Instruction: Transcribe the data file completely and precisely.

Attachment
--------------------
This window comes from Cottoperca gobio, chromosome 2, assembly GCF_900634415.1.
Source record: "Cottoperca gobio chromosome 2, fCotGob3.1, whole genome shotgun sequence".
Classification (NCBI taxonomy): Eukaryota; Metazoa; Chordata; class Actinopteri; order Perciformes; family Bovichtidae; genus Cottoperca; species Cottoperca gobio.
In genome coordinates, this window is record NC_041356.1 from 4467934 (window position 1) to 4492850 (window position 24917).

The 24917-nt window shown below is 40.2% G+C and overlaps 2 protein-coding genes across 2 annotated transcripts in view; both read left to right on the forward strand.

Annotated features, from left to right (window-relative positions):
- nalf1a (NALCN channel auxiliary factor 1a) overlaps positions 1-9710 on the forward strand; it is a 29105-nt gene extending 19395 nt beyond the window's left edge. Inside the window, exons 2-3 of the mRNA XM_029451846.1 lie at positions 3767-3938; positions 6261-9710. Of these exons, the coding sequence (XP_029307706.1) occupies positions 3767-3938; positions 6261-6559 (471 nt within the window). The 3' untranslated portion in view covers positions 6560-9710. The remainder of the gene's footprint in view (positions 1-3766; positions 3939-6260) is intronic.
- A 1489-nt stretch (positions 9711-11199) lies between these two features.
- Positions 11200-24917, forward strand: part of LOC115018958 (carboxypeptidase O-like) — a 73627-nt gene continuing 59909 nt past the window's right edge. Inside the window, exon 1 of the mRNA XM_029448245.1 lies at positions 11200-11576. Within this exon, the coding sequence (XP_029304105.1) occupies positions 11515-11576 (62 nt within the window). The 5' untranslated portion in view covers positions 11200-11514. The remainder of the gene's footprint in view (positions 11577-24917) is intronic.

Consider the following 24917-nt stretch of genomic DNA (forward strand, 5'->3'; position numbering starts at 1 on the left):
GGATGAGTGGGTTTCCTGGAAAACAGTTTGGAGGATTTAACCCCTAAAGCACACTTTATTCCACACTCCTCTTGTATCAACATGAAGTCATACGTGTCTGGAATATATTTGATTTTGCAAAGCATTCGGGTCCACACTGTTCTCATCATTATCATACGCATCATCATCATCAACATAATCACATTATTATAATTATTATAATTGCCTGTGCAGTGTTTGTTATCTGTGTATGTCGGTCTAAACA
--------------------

This window comes from Cottoperca gobio, chromosome 2, assembly GCF_900634415.1.
Source record: "Cottoperca gobio chromosome 2, fCotGob3.1, whole genome shotgun sequence".
Classification (NCBI taxonomy): Eukaryota; Metazoa; Chordata; class Actinopteri; order Perciformes; family Bovichtidae; genus Cottoperca; species Cottoperca gobio.
In genome coordinates, this window is record NC_041356.1 from 4467934 (window position 1) to 4492850 (window position 24917).

The 24917-nt window shown below is 40.2% G+C and overlaps 2 protein-coding genes across 2 annotated transcripts in view; both read left to right on the forward strand.

Annotated features, from left to right (window-relative positions):
- nalf1a (NALCN channel auxiliary factor 1a) overlaps positions 1-9710 on the forward strand; it is a 29105-nt gene extending 19395 nt beyond the window's left edge. Inside the window, exons 2-3 of the mRNA XM_029451846.1 lie at positions 3767-3938; positions 6261-9710. Of these exons, the coding sequence (XP_029307706.1) occupies positions 3767-3938; positions 6261-6559 (471 nt within the window). The 3' untranslated portion in view covers positions 6560-9710. The remainder of the gene's footprint in view (positions 1-3766; positions 3939-6260) is intronic.
- A 1489-nt stretch (positions 9711-11199) lies between these two features.
- Positions 11200-24917, forward strand: part of LOC115018958 (carboxypeptidase O-like) — a 73627-nt gene continuing 59909 nt past the window's right edge. Inside the window, exon 1 of the mRNA XM_029448245.1 lies at positions 11200-11576. Within this exon, the coding sequence (XP_029304105.1) occupies positions 11515-11576 (62 nt within the window). The 5' untranslated portion in view covers positions 11200-11514. The remainder of the gene's footprint in view (positions 11577-24917) is intronic.

Consider the following 24917-nt stretch of genomic DNA (forward strand, 5'->3'; position numbering starts at 1 on the left):
GGATGAGTGGGTTTCCTGGAAAACAGTTTGGAGGATTTAACCCCTAAAGCACACTTTATTCCACACTCCTCTTGTATCAACATGAAGTCATACGTGTCTGGAATATATTTGATTTTGCAAAGCATTCGGGTCCACACTGTTCTCATCATTATCATACGCATCATCATCATCAACATAATCACATTATTATAATTATTATAATTGCCTGTGCAGTGTTTGTTATCTGTGTATGTCGGTCTAAACA